Whilst taking the photos for this post, I pondered as I often do about how a Greek culinary purist might view my bastardisation of a traditional Greek dish. Especially when I use an ingredient like soy-based vegetable protein, sometimes even more unattractively labelled as "textured vegetable protein" or TVP, as a meat replacement.
But I am a vegetarian, and I love Greek food, so the only way for me to enjoy traditionally meat-based Greek dishes is to either remove the meat component or replace it with something else.
Many Greek dishes, especially those that use minced meat, are bursting with flavours that come not from the meat but from spices, herbs, nuts and vegetables. Cinnamon, tomatoes, oregano, honey, mint, almonds, olives, dill, garlic, walnuts – these are the flavours that make Greek food Greek. The meat is often just there to bulk things up a bit. (Sometimes cinnamon is in fact used to disguise the taste of the meat!)
For vegetarians the same bulking effect can be achieved with any number of substitutes including mushrooms, kidney beans, lentils, tofu, eggs or TVP.
Now, I know that not everyone is a fan of TVP. Many vegetarians simply aren't interested in recreating a meat-eating experience and don't see the need to use this product when there are so many other wonderful ingredients that will do the job just fine. But for those that are part-time lovers of vegetarian food, or those that are transitioning towards vegetarianism, TVP can make things a lot easier and it doesn't taste too bad either.
I personally prefer using mushrooms as a substitute in Greek dishes that call for minced meat, and I have a very hearty mushroom moussaka recipe to post soon, but today I would like to introduce you to moussaka with vegetable protein.
Vegetarian Moussaka (with vegetable protein)
- 2 onions, finely sliced
- 3 tablespoons olive oil
- 2 carrots, grated
- 2 cloves garlic, crushed
- 2 x 400g cans chopped peeled tomatoes
- 2 teaspoons cinnamon
- 2 tablespoons tomato paste
- 1 tablespoon dried oregano
- 1 teaspoon honey
- 2 x 400g cans of TVP*, drained and rinsed
- 4 potatoes, sliced to 1cm thick
- 2 eggplants, sliced to 1cm thick
- Salt and pepper to taste
- 1 litre milk
- 80g butter
- 80g plain flour
- 80g sharp cheese**
- 2 eggs, lightly beaten
* TVP is not easy to find in the stores. If you can't find it (or you just can't bring yourself to eat TVP) you can use lightly fried mushrooms, cooked kidney beans or cooked lentils. The TVP product I buy is unfortunately the only one I can get my hands on these days. It comes in a can and is mixed with a claggy jelly that they call "gravy" but I prefer to rinse this out. I just empty the can into a strainer and rinse under cold running water for a minute or so while separating with a fork. There's also a frozen non-soy product which I believe is derived from a type of fungus. It tastes a bit better than canned TVP but it doesn't agree with some people's digestive systems, including mine.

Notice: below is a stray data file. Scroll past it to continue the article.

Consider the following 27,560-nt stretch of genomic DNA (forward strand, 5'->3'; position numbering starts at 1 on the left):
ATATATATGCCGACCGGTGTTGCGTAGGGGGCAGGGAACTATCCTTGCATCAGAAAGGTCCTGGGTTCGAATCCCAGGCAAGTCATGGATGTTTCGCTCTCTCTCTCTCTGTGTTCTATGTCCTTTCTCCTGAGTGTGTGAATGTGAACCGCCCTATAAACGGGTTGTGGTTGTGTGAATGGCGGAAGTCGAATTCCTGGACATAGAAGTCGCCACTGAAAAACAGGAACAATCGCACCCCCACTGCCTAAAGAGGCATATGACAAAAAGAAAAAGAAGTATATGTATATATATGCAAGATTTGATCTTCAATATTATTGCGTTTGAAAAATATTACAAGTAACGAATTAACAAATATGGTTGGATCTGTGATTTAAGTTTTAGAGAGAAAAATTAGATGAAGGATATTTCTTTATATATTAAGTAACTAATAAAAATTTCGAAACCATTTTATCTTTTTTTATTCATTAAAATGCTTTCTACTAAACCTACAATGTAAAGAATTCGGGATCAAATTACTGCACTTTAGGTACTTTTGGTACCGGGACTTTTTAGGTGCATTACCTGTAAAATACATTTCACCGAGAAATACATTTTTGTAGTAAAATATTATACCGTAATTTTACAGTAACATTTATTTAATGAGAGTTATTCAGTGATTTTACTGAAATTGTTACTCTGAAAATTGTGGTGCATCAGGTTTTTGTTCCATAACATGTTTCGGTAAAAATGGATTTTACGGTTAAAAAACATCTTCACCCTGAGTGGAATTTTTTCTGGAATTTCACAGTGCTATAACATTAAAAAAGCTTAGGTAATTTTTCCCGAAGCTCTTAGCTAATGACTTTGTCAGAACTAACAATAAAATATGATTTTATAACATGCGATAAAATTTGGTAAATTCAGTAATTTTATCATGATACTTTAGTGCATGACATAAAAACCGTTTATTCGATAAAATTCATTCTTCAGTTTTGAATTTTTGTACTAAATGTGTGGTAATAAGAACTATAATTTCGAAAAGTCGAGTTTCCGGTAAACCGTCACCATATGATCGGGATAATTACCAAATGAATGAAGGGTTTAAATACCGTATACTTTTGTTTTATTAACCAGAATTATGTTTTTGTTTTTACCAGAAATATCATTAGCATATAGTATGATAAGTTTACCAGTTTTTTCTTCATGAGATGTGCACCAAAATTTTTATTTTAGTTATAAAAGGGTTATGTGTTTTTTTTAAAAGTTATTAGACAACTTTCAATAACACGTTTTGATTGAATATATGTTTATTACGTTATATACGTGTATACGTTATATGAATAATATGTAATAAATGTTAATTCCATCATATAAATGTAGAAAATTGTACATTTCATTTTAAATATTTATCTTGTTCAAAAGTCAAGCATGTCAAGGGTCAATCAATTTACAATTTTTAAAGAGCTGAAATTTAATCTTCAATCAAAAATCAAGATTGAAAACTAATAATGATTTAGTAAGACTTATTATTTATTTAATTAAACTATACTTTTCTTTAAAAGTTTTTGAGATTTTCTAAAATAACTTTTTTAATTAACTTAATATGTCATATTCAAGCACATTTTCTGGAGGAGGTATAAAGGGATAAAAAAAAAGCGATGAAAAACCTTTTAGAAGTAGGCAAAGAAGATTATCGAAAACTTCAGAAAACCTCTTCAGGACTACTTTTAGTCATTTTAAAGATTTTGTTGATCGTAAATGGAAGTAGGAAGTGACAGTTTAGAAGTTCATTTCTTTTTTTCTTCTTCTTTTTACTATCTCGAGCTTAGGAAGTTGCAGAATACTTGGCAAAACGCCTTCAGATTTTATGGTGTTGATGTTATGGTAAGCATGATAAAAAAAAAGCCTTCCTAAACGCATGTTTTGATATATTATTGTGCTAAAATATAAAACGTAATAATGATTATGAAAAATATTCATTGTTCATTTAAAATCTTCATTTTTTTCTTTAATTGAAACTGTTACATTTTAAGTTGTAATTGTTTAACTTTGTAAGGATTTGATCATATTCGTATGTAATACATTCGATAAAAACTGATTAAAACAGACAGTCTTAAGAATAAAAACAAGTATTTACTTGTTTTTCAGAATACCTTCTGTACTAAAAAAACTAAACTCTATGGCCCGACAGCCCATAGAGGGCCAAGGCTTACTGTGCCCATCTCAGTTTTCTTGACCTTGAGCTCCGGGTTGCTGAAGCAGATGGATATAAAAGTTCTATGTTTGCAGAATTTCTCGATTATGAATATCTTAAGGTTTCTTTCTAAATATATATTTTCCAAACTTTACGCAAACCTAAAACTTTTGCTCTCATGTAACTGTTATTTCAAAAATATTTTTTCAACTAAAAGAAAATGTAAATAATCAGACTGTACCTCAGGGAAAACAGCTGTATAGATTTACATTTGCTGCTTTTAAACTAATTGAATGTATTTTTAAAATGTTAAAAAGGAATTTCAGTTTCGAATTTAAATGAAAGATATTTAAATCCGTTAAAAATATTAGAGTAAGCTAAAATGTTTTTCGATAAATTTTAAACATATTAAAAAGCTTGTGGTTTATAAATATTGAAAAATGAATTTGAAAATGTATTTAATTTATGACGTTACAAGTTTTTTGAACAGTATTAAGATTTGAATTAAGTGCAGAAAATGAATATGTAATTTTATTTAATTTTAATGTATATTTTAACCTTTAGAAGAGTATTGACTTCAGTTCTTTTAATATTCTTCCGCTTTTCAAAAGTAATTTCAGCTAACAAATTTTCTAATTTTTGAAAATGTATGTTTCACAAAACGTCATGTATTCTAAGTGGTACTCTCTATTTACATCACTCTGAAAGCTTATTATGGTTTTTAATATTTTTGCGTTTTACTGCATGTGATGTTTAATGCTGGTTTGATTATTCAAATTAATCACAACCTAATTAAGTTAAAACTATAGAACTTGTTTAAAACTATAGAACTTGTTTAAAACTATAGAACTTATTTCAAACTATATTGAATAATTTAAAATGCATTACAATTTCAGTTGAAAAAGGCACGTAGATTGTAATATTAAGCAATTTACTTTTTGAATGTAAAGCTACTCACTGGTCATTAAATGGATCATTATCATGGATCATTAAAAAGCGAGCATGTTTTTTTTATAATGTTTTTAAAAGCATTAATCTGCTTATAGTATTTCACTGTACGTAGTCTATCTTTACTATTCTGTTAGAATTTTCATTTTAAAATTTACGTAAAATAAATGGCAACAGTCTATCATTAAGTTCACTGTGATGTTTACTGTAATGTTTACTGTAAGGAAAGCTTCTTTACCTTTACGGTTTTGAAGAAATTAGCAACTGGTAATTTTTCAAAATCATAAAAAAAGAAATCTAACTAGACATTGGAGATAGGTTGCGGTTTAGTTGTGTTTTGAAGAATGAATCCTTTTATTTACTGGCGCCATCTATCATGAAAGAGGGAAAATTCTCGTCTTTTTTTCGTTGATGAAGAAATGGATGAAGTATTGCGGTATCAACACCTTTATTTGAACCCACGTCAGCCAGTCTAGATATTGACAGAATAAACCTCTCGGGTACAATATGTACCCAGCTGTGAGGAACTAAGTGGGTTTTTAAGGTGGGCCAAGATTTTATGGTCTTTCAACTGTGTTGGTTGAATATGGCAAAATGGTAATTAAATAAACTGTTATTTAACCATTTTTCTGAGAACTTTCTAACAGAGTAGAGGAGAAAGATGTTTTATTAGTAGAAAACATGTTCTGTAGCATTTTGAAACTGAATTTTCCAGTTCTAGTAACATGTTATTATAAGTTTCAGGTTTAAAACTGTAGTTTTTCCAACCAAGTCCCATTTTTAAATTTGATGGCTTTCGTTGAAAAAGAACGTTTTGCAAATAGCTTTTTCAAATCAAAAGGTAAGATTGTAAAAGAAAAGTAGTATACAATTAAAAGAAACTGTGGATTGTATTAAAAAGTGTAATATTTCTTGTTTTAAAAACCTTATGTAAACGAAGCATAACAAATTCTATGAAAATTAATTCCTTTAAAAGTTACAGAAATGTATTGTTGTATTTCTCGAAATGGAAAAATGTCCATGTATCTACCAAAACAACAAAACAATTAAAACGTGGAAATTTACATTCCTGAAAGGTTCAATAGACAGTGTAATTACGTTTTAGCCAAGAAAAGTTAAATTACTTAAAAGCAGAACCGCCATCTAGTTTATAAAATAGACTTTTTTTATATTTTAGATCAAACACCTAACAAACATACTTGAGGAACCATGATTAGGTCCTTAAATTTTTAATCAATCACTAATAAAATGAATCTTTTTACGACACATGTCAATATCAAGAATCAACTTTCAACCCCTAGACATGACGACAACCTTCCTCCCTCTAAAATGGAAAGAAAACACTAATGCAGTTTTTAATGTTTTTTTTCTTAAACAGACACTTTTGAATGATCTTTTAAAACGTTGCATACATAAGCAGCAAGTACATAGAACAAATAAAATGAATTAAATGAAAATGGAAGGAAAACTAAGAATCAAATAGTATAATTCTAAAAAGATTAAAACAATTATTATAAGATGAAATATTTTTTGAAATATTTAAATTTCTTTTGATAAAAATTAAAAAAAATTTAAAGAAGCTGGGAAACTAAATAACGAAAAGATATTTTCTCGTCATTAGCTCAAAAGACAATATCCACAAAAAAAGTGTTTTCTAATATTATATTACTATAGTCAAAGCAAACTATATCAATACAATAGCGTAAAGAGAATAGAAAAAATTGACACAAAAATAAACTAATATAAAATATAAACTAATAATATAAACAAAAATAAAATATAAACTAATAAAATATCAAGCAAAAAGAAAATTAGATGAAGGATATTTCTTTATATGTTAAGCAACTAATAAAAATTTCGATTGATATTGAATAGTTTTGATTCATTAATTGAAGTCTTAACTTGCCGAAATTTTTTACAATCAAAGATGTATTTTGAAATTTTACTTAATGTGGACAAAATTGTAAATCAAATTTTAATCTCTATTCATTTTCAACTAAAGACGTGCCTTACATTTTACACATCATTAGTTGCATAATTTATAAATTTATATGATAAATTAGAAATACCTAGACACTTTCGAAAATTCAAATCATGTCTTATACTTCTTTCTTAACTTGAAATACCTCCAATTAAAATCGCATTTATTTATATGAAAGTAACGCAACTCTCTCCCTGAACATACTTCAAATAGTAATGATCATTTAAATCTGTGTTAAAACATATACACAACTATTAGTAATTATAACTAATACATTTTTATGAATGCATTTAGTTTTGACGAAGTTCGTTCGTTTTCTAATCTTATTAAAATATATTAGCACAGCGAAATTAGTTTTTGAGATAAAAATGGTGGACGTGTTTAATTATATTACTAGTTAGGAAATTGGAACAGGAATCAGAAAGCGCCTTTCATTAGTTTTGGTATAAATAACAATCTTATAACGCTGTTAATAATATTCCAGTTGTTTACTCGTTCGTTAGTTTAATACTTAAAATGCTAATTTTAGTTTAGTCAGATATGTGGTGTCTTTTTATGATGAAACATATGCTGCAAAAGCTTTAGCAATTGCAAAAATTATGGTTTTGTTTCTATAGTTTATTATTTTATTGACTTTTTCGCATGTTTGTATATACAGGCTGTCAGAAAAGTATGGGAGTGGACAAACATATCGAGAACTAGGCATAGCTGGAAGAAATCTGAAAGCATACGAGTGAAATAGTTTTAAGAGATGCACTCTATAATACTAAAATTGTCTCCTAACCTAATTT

** Kefalograviera (a sharp Greek cheese) is traditionally used however it contains animal rennet. I prefer to use a non-animal rennet cheese. Check the label.
- Fry the onions in olive oil on low heat until caramelised. Takes about 30 minutes, stirring occasionally. I always fry onions this way. It's worth the wait for that sweet, mellow flavour and you can do other things while it's cooking! Such as:
- Lay the potato and eggplant slices on a greased baking tray, spray liberally with oil and grill for 5 to 10 minutes each side, until golden. The eggplant may go quite dark but this intensifies the flavour so it's a good thing!
- Once onions have caramelised, turn the heat up to medium, add grated carrot and garlic and fry for a few more minutes, adding a bit more oil if it's looking a bit dry.
- Add tomatoes, cinnamon, tomato paste, oregano, honey and TVP to the onion mixture, stir well and bring to the boil. Turn the heat down and allow to simmer, uncovered, for around 1 hour, stirring occasionally. Add salt and pepper to taste. I know an hour is a long time but the sauce becomes so rich and full-flavoured this way. A lesser cooking time will result in a watery sauce, and a sad and sloppy moussaka.
- While the sauce is cooking, make the bechamel sauce (see below). Cover and set aside.
- Lay out the potatoes and eggplant evenly over the bottom of a greased, medium-sized baking dish (about 25 x 35 cm). Potatoes first, then the eggplant.
- Once the tomato sauce is cooked, pour over potatoes and eggplant and spread evenly.
- Lastly, cover the tomato sauce with bechamel sauce and bake in a moderate oven (180 degrees celsius) for around 45 minutes, or until top is golden brown (yeah I know, mine's beyond golden brown but the seal's broken on my oven at the moment so I turned it up to 200 to compensate and just walked away – probably shouldn't have done that).
- Melt the butter in a large saucepan over medium heat.
- Add the flour and mix well, stirring quickly.
- Cook while stirring for around 1 minute until the mixture is beginning to froth a little, then remove from heat.
- Add around a quarter of a cup of milk, stirring quickly to incorporate. The mixture will thicken and lumpify a little but trust me, it will smooth out. Immediately add a little more milk, stirring quickly and constantly, ensuring the mixture is combined properly before adding more milk. Keep adding milk and stirring until all the milk is incorporated.
- Put the saucepan back on medium heat, stirring constantly until it thickens. Takes around 10 minutes. Remove from heat.
- Using a whisk, quickly stir in the cheese and beaten egg. Cover until ready to use.
Cut the moussaka into portions and serve with plenty of grated cheese and a side salad.
P.S. I've linked this post with Veggie Mama's fantastic blog for Meatless Monday.